Authorities have charged two men, Ikechukwu Udeokoro, 41, of West New York, and Ayodeji Fasonu, 51, of Stamford, Connecticut, with allegedly submitting more than $3.5 million in fraudulent healthcare claims to private insurers. This included government-sponsored managed care organizations.

Udeokoro and Fasonu were the owner and manager, respectively, of Meik Medical Equipment and Supply LLC, a purported durable medical equipment (DME) company in Bronx, New York. The two were arrested on Wednesday, according to a DOJ press release.

According to the indictment, from approximately December 2010, and continuing to at least February 2014, Udeokoro and Fasonu pulled off a scheme in which they submitted fraudulent claims to private insurers.

As part of the scheme, the defendants allegedly submitted claims to the private insurers for reimbursement for durable medical equipment (DME), which can only be prescribed by a doctor. The DME included equipment such as multi-positional patient support systems and combination sit-to-stand systems, but the defendants actually provided the insurers’ members either nothing or a far-less-expensive product, such as a lift chair/recliner.

Many of the clients who were ripped off were elderly or disabled and had insurance through Medicare Advantage plans or New York Medicaid Managed Care plans.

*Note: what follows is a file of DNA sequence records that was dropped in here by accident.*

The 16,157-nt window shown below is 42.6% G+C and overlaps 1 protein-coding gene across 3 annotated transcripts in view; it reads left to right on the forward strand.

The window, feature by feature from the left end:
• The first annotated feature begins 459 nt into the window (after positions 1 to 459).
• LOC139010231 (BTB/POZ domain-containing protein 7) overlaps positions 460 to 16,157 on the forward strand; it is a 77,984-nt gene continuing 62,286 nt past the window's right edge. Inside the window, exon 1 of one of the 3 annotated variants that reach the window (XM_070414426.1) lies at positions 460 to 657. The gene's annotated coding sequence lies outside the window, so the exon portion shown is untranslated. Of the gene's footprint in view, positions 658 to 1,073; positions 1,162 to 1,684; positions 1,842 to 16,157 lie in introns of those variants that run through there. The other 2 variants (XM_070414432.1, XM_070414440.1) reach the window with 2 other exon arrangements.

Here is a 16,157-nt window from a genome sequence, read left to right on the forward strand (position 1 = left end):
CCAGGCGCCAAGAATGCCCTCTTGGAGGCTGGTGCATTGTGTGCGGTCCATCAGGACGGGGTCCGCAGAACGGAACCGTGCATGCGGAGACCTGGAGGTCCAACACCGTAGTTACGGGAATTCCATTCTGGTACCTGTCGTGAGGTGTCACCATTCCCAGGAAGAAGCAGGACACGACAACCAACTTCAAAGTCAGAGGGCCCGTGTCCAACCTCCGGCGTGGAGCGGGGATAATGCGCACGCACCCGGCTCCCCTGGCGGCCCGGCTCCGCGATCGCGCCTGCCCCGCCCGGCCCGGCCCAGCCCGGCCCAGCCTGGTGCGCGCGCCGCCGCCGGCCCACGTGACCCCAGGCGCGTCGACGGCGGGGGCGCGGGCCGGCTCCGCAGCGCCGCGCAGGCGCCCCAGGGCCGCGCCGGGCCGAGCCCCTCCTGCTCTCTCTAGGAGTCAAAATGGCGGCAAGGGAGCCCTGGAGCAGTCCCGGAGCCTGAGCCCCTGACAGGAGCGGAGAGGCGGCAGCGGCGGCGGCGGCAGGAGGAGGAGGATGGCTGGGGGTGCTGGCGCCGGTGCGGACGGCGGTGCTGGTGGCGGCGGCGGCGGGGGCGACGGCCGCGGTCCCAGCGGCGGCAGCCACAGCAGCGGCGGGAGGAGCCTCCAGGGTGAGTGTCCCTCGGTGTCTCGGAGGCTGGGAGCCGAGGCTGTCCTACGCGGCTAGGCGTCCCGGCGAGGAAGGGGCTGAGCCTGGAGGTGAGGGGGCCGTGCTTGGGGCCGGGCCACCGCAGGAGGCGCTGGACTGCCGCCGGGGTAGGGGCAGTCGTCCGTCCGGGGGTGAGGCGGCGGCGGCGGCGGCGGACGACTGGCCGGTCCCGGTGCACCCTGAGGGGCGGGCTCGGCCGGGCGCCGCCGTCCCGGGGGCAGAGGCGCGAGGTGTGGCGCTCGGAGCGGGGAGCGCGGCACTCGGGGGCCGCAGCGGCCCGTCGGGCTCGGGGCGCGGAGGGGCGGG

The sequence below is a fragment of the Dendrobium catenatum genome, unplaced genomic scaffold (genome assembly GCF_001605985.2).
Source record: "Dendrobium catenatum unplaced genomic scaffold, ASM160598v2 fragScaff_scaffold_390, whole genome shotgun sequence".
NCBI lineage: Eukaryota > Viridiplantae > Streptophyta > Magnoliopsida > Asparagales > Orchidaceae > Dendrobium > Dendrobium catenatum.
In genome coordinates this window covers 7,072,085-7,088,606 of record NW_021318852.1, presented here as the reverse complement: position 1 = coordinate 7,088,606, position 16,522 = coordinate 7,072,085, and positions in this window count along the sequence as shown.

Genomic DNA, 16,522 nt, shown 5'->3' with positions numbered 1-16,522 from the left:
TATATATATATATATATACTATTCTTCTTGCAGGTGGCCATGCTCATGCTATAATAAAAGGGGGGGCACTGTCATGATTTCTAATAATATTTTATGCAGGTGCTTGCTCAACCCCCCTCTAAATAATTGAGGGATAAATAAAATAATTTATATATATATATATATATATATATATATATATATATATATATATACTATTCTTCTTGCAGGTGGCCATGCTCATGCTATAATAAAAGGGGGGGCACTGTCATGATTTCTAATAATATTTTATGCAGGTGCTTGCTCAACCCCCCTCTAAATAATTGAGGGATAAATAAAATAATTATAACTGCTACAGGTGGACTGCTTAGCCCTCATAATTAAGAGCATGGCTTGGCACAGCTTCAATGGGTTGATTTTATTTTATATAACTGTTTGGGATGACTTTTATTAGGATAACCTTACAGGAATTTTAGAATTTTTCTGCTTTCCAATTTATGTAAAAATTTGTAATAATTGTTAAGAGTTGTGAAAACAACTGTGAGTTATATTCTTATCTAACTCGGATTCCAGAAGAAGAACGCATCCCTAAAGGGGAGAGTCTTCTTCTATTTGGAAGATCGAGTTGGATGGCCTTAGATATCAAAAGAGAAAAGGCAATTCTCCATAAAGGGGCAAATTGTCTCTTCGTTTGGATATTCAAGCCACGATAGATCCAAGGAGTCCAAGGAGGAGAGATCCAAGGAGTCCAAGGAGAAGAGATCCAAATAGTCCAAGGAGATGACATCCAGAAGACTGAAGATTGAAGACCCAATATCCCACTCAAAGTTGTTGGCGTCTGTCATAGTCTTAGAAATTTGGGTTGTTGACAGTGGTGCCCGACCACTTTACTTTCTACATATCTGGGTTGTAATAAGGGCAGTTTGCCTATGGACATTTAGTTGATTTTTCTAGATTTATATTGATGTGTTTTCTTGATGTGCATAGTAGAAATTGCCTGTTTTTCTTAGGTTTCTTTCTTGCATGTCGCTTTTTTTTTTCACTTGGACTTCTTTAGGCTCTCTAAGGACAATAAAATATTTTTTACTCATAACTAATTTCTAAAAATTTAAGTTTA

According to the indictment, Meik Medical Equipment & Supply submitted more than $3.5 million in fraudulent claims.

The FBI and the Office of Inspector General for the United States Department of Health and Human Services (HHS-OIG) investigated the case, which was brought as part of the Medicare Fraud Strike Force under the supervision of the U.S. Attorney’s Office for the Eastern District of New York and the Criminal Division’s Fraud Section.

Since its inception in March 2007, the Medicare Fraud Strike Force, now operating in nine cities across the country, has charged nearly 3,500 defendants who have collectively billed the Medicare program for more than $12.5 billion.  In addition, the HHS Centers for Medicare & Medicaid Services, working in conjunction with the HHS-OIG, are taking steps to increase accountability and decrease the presence of fraudulent providers.